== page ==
There was a long silence as the Queen/King drew to a stuttering close. The wise woman traced a finger in delicate patterns across the smooth surface of her writing desk, a pattern that raised goose-bumps on the Queen’s flesh, that tugged at the King’s loins.
“What if I told you that you could both spend equal time with your children? For that, would you be willing to give up a portion of your vast territory?”
The King clenched his jaw.
The Queen’s fingers curled into a ball.
“Oh, not for me,” the wise woman quickly added, resting a hand on the monarch’s arm, the touch cold but familiar. “For your children, for Dusk, for Dawn. A small sacrifice, a tiny portion, no more perhaps than an hour?”
The King considered this. To give up some of the Night, so that they might all be together.
The Queen thought. To give up part of the Day, so that they could be a happy family?
They both nodded.
The wise woman raised her knife, a foot-long kukri, a fat crescent of curved silver, and sliced.
The King never knew that he shared a lover with the Queen, that both of them had once made promises to La Luna, only to break them as she ebbed and flowed around them.
The Queen never fully understood why the wise woman cheated them so.
For while the King and the Queen now spent equal time with each of their children, in that uncertain period between night and day, day and night, that fuzzy no-man’s land that now stretched between their Kingdoms, they no longer shared even the briefest of moments with each other. Night and Day could never touch again.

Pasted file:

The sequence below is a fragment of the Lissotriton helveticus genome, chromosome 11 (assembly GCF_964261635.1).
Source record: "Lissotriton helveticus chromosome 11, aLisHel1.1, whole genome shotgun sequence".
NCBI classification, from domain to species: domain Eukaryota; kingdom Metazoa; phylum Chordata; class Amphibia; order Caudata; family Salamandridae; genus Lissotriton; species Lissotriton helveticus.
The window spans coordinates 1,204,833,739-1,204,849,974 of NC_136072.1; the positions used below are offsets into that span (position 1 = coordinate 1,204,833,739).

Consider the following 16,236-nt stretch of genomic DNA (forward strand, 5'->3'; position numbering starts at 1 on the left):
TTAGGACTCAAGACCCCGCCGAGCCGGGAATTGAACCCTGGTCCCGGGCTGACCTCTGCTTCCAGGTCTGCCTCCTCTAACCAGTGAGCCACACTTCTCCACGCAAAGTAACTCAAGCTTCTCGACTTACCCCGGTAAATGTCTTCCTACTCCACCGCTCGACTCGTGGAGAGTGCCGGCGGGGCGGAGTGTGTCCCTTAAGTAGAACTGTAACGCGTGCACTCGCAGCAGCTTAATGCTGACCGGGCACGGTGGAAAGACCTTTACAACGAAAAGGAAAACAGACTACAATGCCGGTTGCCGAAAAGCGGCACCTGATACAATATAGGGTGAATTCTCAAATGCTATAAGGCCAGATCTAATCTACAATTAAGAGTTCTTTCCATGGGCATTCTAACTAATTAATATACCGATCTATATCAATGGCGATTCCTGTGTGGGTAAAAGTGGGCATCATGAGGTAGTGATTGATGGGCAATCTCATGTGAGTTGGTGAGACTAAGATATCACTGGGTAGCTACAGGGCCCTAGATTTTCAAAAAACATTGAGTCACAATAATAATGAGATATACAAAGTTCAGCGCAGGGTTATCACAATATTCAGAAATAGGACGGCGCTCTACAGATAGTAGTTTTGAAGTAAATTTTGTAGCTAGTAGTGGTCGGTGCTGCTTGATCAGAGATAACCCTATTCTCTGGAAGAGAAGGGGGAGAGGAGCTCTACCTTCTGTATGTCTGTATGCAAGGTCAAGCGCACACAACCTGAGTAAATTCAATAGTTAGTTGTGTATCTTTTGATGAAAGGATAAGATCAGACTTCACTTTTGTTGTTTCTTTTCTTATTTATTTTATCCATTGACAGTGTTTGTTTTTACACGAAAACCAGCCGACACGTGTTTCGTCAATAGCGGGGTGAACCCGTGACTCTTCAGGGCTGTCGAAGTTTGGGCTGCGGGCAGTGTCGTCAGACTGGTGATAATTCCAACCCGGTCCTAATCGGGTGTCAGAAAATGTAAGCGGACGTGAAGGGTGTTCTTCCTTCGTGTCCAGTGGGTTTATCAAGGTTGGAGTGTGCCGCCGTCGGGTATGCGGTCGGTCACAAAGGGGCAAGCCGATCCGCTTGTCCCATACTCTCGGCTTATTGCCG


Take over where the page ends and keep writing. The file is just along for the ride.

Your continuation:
But La Luna is even crueler a mistress than that. Because the twins were also rent asunder. Dusk would never again see his sister Dawn, Dawn would never again see her brother, Dusk.
The children were young, unable to fully understand their loss. The pain has settled over the intervening years. But the birds still remember when it was fresh, still mimic the infants’ anguished wails. The mournful lament of the owls as night descends, the strident cries of the rooster as day begins. The birds remember the hard wrench of their infant separation, even if the twins, grown now, have half forgotten and are cursed by their envious parents for having done so.
High above them all, La Luna mournfully rises and falls, watching. Saying nothing.
Liam Hogan is an Oxford Physics graduate and award winning London based writer. His short story "Ana", appears in Best of British Science Fiction 2016 (NewCon Press) and his twisted fantasy collection, "Happy Ending Not Guaranteed", is published by Arachne Press. Find out more at http://happyendingnotguaranteed.blogspot.co.uk/, or tweet @LiamJHogan

Cover: Amanda Bergloff

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Comments

  1. Haunting. After reading this story, a part of me inside cannot help but attribute human qualities to the Moon and Sun, Dusk and Dawn, and mourn their loss.

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  2. I love the personification of Night, Day, Dawn, and Dusk and details such as "a mere moment wide" and "lips like bruises."

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  3. This wonderful story gave me shivers up and down my back and it is still morning